Excerpt of book cover "The Setting Lake Sun", J.R. Léveillé
Wang Mo was renowned for his drinking and he rarely started a piece without first getting drunk. Then painting turned into a party – he sang, he danced, he laughed, he waved his arms around, all while he was working.
—from "The Setting Lake Sun."
Aqua Books is hosting their Aqua Books Lansdowne Prize for Poetry series Sunday, February 12, at 7 p.m..
It brings together poets Rosanna Deerchild and Katherena Vermette of the Aboriginal Writer's Collective of Manitoba and J.R. Léveillé.
Léveillé published his first English novel in 2011 called The Setting Lake Sun. It was published simultaneously with the original French version, Le Soleil du lac qui se couche. The Setting Lake Sun is also his first novel set in his native Manitoba and describes the encounter of Angèle, an aspiring young Métis architect, with Ueno Takami, an older Japanese poet.
SCENE asked Léveillé to share with us the inspiration behind the novel.
The Setting Lake Sun developed very organically in the sense that I was inspired by a number of events from my life - although this is a piece of fiction and not an autobiographical remembrance.
This collage approach is readily explained in the novel when the poet Ueno Takami explains the disparate accumulation of objects in his cabin: "I furnished this place with things I loved. I thought that if I liked them and felt good about myself, they would just be their beautiful selves and make their own arrangements." In the same sense, inspiration flows daily, from grand things to the most mundane. There is a Japanese expression for this in the novel. It is wabi-sabi : beauty in ordinary things.
I have, as a writer, long abandoned the romantic image of the poète maudit, in favour of a discourse on the appreciation of the beauty of life, despite the hellish turpitude of the world. If all we do is harp on the negativity of the world, we shall become blind to that bit of beauty that appears before us.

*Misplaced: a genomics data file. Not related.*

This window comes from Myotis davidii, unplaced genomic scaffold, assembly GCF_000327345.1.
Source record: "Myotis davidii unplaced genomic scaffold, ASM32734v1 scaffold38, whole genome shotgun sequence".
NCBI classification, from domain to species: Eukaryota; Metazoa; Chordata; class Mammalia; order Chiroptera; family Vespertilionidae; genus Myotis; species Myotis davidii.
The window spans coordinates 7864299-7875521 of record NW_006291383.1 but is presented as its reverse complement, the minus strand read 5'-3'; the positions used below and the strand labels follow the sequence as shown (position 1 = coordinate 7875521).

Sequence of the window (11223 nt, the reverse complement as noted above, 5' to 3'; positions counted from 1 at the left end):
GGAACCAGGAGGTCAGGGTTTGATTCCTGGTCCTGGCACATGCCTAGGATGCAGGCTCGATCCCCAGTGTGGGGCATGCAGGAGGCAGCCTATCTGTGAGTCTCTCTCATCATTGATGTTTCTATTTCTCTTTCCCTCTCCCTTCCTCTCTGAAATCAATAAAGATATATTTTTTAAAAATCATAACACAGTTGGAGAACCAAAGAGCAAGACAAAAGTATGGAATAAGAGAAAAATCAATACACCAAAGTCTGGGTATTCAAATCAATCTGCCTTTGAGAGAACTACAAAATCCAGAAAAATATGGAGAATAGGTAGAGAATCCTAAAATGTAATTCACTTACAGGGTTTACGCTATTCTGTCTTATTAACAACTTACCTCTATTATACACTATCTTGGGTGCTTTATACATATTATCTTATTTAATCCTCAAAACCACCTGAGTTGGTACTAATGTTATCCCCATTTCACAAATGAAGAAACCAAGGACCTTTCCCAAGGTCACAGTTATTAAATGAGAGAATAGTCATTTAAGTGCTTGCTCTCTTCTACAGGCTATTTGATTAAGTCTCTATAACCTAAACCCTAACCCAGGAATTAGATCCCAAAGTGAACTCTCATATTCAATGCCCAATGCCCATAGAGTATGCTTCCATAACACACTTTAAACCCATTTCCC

I have a fondness for a certain kind of zen, that which Van Morrison might have qualified as no method, no guru, no teacher. I also find that the Oneness of zen is quite compatible with a kind of Native American spiritual understanding of nature. And so, this is a love story between a young Métis woman and an old Japanese poet.
Excerpt from The Setting Lake Sun:
Wang Mo was renowned for his drinking and he rarely started a piece without first getting drunk. Then painting turned into a party - he sang, he danced, he laughed, he waved his arms around, all while he was working. He was known for the technique they call "ink-spattering. " With his brushes, or just as often with his long braids dipped in ink, he would summon magical landscapes as if they were emanating directly from the Tao. They say that the finished work was so perfectly composed you would forget the brush-strokes and think you were looking straight into the Void.